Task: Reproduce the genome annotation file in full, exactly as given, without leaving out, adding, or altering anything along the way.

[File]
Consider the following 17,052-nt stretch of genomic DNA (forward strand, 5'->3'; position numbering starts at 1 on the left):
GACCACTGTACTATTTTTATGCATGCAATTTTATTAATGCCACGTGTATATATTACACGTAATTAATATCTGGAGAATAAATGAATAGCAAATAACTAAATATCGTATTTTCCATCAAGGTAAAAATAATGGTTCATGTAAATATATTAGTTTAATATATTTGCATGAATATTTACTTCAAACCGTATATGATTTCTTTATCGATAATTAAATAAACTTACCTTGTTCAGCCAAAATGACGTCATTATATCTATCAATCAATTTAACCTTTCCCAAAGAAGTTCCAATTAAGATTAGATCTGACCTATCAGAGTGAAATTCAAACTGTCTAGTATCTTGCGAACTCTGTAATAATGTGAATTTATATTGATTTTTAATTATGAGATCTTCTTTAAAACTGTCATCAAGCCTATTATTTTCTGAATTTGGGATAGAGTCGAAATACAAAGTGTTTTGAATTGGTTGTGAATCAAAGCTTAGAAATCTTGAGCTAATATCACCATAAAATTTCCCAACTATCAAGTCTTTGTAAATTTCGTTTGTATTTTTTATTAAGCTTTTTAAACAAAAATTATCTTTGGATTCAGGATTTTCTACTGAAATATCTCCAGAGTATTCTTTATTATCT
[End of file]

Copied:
Consider the following 17,052-nt stretch of genomic DNA (forward strand, 5'->3'; position numbering starts at 1 on the left):
GACCACTGTACTATTTTTATGCATGCAATTTTATTAATGCCACGTGTATATATTACACGTAATTAATATCTGGAGAATAAATGAATAGCAAATAACTAAATATCGTATTTTCCATCAAGGTAAAAATAATGGTTCATGTAAATATATTAGTTTAATATATTTGCATGAATATTTACTTCAAACCGTATATGATTTCTTTATCGATAATTAAATAAACTTACCTTGTTCAGCCAAAATGACGTCATTATATCTATCAATCAATTTAACCTTTCCCAAAGAAGTTCCAATTAAGATTAGATCTGACCTATCAGAGTGAAATTCAAACTGTCTAGTATCTTGCGAACTCTGTAATAATGTGAATTTATATTGATTTTTAATTATGAGATCTTCTTTAAAACTGTCATCAAGCCTATTATTTTCTGAATTTGGGATAGAGTCGAAATACAAAGTGTTTTGAATTGGTTGTGAATCAAAGCTTAGAAATCTTGAGCTAATATCACCATAAAATTTCCCAACTATCAAGTCTTTGTAAATTTCGTTTGTATTTTTTATTAAGCTTTTTAAACAAAAATTATCTTTGGATTCAGGATTTTCTACTGAAATATCTCCAGAGTATTCTTTATTATCT